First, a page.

Comment


              • #27
                I must apologize to the AMD Graphics for besmirching it's reputation! My own i7 machine has an Intel UHD Graphics 630, which performs worse than the AMD Graphics.

                I'm totally surprised. I wonder what it would be like to put a "real" graphics card in my i7 machine? Would I notice any difference? I and my PC are definitely graphically challenged!



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                • #28
                  Gary,
                  forget graphics cards, for the software you write it'll make no difference.
                  If you switch to writing games then the graphics performance counts.

                  Comment


                  • #29
                    Video graphics performance depends upon a lot of factors.

                    (1) Cost

                    The use of integrated Graphics (system on a chip) is popular because is costs much less. Laptops especially lean towards integrated graphics. All in all, the performance is quite decent for most tasks. The real benefit though is cost and usually low power requirements (important for laptops).

                    (2) What type of graphics

                    Gaming is a totally different animal compared to normal Windows apps. It is all about 3D (OpenGL or DirectX). If a programmer had to do 3D without the 3D features in graphic chips it would be almost impossible to accomplish what PC's do today. The raw power needed for even the simplest 3D game today is huge. Integrated graphics can handle minimal 3D needs and pretty well, but they will choke on really demanding gaming, especially at high resolutions and high frame rates.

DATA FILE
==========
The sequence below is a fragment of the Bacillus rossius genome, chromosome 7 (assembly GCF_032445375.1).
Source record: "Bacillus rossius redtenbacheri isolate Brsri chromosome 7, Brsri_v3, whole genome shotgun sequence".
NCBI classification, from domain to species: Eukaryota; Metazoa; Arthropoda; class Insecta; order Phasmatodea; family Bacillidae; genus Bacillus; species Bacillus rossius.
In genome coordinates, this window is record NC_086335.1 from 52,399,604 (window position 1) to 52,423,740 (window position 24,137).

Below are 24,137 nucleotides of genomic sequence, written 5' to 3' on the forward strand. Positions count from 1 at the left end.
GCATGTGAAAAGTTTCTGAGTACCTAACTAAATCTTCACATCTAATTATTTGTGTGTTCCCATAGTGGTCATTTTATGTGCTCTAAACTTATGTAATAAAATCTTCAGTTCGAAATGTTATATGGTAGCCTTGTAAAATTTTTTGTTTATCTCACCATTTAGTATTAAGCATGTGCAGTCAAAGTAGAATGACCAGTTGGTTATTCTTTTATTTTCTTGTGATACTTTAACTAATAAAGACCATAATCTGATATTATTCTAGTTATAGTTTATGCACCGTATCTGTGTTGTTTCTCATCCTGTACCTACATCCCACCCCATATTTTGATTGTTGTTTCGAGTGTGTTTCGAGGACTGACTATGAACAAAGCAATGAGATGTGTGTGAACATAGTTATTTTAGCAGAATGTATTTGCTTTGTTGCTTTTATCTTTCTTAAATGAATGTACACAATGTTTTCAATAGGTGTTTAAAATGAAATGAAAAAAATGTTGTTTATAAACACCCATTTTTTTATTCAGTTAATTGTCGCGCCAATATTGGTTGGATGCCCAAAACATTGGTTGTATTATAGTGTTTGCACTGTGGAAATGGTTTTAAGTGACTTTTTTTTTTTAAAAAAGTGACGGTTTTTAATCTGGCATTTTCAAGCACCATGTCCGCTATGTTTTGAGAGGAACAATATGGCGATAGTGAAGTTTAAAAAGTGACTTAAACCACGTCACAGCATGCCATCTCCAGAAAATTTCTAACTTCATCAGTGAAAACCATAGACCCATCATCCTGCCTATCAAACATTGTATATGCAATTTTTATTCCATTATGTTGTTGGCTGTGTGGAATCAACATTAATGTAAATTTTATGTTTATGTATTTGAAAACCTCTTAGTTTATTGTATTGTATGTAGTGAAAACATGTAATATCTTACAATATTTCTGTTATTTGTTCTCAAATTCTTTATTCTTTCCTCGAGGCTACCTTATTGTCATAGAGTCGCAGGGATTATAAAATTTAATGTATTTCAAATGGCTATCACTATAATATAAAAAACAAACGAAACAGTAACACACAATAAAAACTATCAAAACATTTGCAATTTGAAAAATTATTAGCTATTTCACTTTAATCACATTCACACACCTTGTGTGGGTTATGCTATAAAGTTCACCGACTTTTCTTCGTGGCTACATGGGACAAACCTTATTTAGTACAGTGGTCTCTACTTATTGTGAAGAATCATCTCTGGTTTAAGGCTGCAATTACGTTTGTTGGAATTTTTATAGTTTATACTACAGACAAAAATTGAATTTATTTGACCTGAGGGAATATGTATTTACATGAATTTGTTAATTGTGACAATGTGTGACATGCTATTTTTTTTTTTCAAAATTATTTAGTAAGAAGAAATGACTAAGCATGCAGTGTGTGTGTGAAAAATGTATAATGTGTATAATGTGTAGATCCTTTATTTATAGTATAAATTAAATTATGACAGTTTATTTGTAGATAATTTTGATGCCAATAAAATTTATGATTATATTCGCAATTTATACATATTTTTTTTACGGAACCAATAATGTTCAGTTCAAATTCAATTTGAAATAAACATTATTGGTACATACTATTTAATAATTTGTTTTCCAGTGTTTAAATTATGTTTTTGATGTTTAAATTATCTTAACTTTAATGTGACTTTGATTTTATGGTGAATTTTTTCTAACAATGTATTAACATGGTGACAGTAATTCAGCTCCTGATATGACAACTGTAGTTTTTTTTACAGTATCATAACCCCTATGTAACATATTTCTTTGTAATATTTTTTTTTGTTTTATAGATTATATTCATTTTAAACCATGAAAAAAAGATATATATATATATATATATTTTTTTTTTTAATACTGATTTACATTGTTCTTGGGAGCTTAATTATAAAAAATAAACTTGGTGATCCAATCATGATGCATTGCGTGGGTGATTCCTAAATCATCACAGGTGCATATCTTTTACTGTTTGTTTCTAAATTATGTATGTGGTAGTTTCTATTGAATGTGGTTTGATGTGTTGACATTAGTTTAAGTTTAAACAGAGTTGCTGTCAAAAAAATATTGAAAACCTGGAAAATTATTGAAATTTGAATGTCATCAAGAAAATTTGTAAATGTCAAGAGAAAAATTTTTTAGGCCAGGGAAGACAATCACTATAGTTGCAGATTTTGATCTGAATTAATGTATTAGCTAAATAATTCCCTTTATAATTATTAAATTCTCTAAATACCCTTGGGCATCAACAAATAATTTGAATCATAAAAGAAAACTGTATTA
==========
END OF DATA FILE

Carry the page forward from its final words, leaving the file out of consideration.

Now normal Windows apps is different. Most integrated chips do quite well in this area. If an app does lag, I would venture to say it says more about the app than the graphics chip. Well written Windows app can perform very well even on the most rudimentary of graphics chips. I do most of my development on a very low end PC and having written a 2D sprite engine, I find the performance is very good. It is how the app is written which matters here.

                    (3) RAM memory

                    A lot of PC's and laptops when using integrated graphics don't have their own video memory. They use shared memory. The graphics chip uses normal RAM memory and steals it from the system. This means you really don't have as much RAM for Windows available. If you have a computer with 4 GB RAM and it has an integrated graphics, it may steal half that memory away from Windows. This means you really only have a 2GB system, not 4GB. And we all know that memory is critical to Windows performance. So how much RAM memory you have will make a big difference. Also the speed of the RAM also is important, since the Graphics chip is using it for Video memory.

                    (4) Desktop vs Laptop

                    Laptops have different needs than do desktop PC's. They are less easily expanded, so what you get is all you get. Space is limited, so integrated is preferred over a separate graphics chip. Also use of power is vital. So laptops under $500 will always be limited by this and something has to give and that is raw power.